Glastonbury

Last week I had the absolutely amazing pleasure of being at Glastonbury Festival. For one week you can forget about bills and flat hunting and just enjoy being out in the country doing whatever you want. Where else in the world can you enjoy a conversation about shoving tampons up your nose with a stranger in the queue for the most disgusting toilets ever created?

I’m going to sound like a typical whiny millennial for a while here but the freedom that comes with being at a festival for a week is the best thing. The daily grind of work and university back in London is some days unbearable and although I love being in the big city and I love my job it is so nice to get away and be free.

And it isn’t just about being in a place where there are A-list acts around every corner. My favourite days in the festival where the ones spent watching speakers talk about nuclear power or evolution or how climate change can affect human health. I was learning so much last week that I started talking notes!

So now when my lecturer complains about me missing one lesson that was a repeat of something I’ve already done anyway I can tell her I was at a very important lecture about sustainability within the NHS…followed by a Clean Bandit concert of course.

It isn’t even just about the freedom and the immense number of activities to do. Whilst I was there I met someone who was asking if there were any gay places to hang out. They only exist in reality because they were a safe haven for people but at Glastonbury there was no such need for a safe haven because equality permeated the site. Gays and straights drank tea in harmony and the lay people rubbed shoulders with the stars and we all managed to not get muddy together! (Thank you weather god for blessing us with sunshine)

I long for the day when my life and life around me feels just a little bit more like a festival. I want to wake up every day being excited and not quite knowing what I’ll learn or what to expect. I want to be able to talk to anyone, anywhere and not be met with a look of horror because talking on the tube isn’t the done thing. I want to walk down the street and find The Jacksons playing on a stage in the park….okay the last one I can do without.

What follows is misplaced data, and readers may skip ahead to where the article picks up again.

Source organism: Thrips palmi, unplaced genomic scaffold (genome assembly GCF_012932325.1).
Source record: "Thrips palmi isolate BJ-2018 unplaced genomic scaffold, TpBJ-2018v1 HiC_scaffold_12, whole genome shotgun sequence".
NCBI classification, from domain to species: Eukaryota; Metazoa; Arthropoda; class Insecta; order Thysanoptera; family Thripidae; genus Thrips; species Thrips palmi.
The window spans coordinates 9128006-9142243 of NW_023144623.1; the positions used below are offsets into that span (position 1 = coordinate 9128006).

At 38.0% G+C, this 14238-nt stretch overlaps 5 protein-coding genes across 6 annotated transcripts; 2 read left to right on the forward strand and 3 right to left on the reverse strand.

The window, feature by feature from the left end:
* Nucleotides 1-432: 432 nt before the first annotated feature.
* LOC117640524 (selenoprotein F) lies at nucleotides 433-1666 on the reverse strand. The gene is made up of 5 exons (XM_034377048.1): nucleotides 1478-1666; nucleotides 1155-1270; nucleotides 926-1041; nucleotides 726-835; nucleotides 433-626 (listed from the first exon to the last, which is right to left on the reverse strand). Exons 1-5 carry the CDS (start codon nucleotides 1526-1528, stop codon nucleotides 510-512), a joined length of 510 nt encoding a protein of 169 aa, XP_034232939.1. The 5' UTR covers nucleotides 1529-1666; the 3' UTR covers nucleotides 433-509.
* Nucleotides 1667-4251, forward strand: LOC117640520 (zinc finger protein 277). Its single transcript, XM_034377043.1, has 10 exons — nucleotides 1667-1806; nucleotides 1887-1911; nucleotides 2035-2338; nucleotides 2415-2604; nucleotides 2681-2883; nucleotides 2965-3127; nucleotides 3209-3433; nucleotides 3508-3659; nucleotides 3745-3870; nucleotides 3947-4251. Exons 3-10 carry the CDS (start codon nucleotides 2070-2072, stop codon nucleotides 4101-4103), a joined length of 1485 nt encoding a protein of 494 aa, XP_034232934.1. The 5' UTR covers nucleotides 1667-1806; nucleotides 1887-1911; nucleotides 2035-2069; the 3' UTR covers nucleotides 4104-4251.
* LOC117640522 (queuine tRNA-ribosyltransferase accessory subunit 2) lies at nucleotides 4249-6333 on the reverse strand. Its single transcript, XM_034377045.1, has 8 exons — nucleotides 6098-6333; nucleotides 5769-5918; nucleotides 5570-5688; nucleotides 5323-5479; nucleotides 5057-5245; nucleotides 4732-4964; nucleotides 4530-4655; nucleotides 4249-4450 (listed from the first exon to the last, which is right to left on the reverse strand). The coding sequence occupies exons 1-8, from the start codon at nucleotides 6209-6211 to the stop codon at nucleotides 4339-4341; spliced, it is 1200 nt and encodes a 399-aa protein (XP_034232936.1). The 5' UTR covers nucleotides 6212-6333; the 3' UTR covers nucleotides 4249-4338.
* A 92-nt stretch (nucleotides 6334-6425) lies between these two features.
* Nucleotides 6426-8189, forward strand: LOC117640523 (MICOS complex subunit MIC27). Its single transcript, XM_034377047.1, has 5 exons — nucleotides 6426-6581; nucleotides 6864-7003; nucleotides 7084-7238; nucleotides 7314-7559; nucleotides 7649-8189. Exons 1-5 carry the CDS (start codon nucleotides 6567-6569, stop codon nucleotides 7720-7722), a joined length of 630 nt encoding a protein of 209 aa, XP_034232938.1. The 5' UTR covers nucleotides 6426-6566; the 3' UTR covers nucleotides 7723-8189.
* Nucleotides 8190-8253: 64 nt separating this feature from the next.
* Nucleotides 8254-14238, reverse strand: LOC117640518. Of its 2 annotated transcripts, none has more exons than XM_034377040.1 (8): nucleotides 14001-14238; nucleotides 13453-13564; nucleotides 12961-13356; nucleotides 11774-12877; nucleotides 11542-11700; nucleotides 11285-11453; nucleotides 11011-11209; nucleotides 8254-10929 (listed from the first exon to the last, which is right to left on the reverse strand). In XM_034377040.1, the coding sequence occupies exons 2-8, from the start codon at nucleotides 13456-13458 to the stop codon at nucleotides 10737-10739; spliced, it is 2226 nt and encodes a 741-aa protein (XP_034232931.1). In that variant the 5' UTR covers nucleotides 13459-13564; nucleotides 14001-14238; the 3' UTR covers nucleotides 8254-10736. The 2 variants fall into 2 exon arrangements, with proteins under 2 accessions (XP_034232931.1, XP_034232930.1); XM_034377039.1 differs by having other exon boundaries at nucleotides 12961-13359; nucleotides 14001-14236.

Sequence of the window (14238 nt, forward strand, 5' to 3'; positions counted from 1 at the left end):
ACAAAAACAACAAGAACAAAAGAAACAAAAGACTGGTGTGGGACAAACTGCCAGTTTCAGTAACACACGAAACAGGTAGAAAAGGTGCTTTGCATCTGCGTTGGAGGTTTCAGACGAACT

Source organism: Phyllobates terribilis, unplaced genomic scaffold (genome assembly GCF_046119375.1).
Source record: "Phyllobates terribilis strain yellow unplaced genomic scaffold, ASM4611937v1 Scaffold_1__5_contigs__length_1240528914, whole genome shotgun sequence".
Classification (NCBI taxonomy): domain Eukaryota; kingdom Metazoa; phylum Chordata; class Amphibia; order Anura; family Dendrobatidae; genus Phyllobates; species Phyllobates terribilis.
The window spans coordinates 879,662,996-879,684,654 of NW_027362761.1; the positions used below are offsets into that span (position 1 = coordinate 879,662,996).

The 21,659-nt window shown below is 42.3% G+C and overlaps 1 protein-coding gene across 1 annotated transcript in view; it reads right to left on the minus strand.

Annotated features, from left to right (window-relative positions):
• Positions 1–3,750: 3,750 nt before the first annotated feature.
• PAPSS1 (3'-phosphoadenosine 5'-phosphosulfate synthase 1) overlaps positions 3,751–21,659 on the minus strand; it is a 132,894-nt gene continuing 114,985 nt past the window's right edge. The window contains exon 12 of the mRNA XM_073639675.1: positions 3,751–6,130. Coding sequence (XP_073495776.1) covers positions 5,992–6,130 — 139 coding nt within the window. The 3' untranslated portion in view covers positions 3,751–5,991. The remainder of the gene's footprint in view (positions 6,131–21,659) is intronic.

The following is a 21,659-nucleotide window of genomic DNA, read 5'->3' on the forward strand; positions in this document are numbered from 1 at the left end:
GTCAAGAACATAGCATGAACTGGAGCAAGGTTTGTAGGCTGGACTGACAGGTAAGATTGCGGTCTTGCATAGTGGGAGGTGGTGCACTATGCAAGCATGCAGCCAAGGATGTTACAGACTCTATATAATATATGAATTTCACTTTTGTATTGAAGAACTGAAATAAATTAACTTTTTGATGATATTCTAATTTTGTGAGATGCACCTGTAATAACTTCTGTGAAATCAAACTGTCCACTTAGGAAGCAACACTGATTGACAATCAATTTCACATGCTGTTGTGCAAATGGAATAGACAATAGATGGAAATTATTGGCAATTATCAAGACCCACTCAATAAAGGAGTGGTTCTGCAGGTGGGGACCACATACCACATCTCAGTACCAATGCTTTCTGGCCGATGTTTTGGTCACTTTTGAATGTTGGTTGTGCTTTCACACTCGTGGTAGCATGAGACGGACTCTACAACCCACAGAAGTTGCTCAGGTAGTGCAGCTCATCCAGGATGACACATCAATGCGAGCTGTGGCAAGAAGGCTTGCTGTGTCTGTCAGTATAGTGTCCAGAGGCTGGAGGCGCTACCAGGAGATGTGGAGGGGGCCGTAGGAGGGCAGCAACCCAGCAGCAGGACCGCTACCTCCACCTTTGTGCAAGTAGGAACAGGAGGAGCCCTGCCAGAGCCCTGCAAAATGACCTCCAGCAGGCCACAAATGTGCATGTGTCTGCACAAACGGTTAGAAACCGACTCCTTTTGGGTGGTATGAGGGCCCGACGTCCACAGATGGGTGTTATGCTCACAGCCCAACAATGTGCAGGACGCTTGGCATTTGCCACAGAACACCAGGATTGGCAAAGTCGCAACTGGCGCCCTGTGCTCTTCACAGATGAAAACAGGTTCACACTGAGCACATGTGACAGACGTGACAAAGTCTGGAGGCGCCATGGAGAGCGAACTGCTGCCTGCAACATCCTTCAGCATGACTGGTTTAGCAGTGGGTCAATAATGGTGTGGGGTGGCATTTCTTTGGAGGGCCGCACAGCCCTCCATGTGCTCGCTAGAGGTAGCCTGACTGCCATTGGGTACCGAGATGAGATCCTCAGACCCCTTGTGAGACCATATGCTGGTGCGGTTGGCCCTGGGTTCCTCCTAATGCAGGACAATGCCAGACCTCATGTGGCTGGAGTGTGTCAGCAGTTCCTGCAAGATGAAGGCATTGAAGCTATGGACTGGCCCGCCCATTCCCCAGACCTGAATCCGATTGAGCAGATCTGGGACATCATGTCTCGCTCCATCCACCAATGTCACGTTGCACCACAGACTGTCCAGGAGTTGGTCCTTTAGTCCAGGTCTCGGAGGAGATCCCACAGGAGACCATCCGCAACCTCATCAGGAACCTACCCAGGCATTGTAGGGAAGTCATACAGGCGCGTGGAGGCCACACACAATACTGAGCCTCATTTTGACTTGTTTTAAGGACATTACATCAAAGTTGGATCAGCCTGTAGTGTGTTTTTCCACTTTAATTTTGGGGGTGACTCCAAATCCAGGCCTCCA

But is it so bad that people want these freedoms? Maybe it is and maybe it isn’t but that may be a post for another day. For now it’s back to the daily grind. (But not the daily grindr, 27 days without!)

Until next time Glastonbury, Adios!

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America #2

After the training week there were nine weeks of camp. Generally ever week we’d get a new set of kids although some did stay for a few weeks or come back later in the summer. For members of the YMCA (who ran the camp) it costs around £620 for one week at camp. One kid was there for seven weeks! That’s one expensive summer.

Every week followed a similar routine, we’d wake the kids up nice and early to head to the canteen for breakfast and we always tried to be the first to arrive, which we did on several occasions! That meant we got the fresh hot food as we were at the front of the queue. Tuesday was the best day for breakfast and lunch, pancakes and pizza! Although for the entire lunch period on a Tuesday they would play a song called ‘All I Eat is Pizza’ which I loved…some people not so much.

Between breakfast and lunch the kids would be split down the middle, half doing land activities and half doing water activities. I ended up working at the rifle range most weeks, which was absolutely fine with me! Spending a day out in the sun shooting with some awesome kids. What could be better? Then after lunch we’d head back to the cabins for some down town then back out to switch to land or water.

We were assigned our cabins at the beginning of every week and there would usually be two or three councillors (the grown ups) in each cabin with about ten kids. That was our little family for the week. After dinner we’d get ready for the evening activity. On a Monday this was usually some camp wide activity but there would be multiple routes a cabin could take through the story. One week I had the pleasure of being a Chitauri (from The Avengers) and the kids went round camp doing Marvel related stuff…like a real life video game.

As for time off, we’d have lunch to ourselves one day and then on alternating weeks we’d have a long night or a short night. The short night we could leave once the kids were settled in for dinner but we had to be back by…I can’t remember what time but we had a few hours off. On a long night I think the curfew was 1am so we’d go out for dinner, take a trip to Walmart to stock up on sweets then head back to camp. At least that’s what I did.